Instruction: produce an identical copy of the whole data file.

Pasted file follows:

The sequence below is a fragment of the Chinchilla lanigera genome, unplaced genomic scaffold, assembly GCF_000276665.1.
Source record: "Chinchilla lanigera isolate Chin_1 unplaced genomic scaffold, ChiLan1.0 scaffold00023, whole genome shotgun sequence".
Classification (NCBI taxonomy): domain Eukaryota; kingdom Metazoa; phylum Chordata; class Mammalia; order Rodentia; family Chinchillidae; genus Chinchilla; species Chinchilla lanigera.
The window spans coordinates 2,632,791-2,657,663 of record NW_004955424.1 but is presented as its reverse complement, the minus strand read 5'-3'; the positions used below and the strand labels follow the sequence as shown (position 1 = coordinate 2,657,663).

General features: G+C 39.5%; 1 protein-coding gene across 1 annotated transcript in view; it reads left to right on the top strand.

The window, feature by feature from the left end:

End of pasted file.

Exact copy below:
The sequence below is a fragment of the Chinchilla lanigera genome, unplaced genomic scaffold, assembly GCF_000276665.1.
Source record: "Chinchilla lanigera isolate Chin_1 unplaced genomic scaffold, ChiLan1.0 scaffold00023, whole genome shotgun sequence".
Classification (NCBI taxonomy): domain Eukaryota; kingdom Metazoa; phylum Chordata; class Mammalia; order Rodentia; family Chinchillidae; genus Chinchilla; species Chinchilla lanigera.
The window spans coordinates 2,632,791-2,657,663 of record NW_004955424.1 but is presented as its reverse complement, the minus strand read 5'-3'; the positions used below and the strand labels follow the sequence as shown (position 1 = coordinate 2,657,663).

General features: G+C 39.5%; 1 protein-coding gene across 1 annotated transcript in view; it reads left to right on the top strand.

The window, feature by feature from the left end: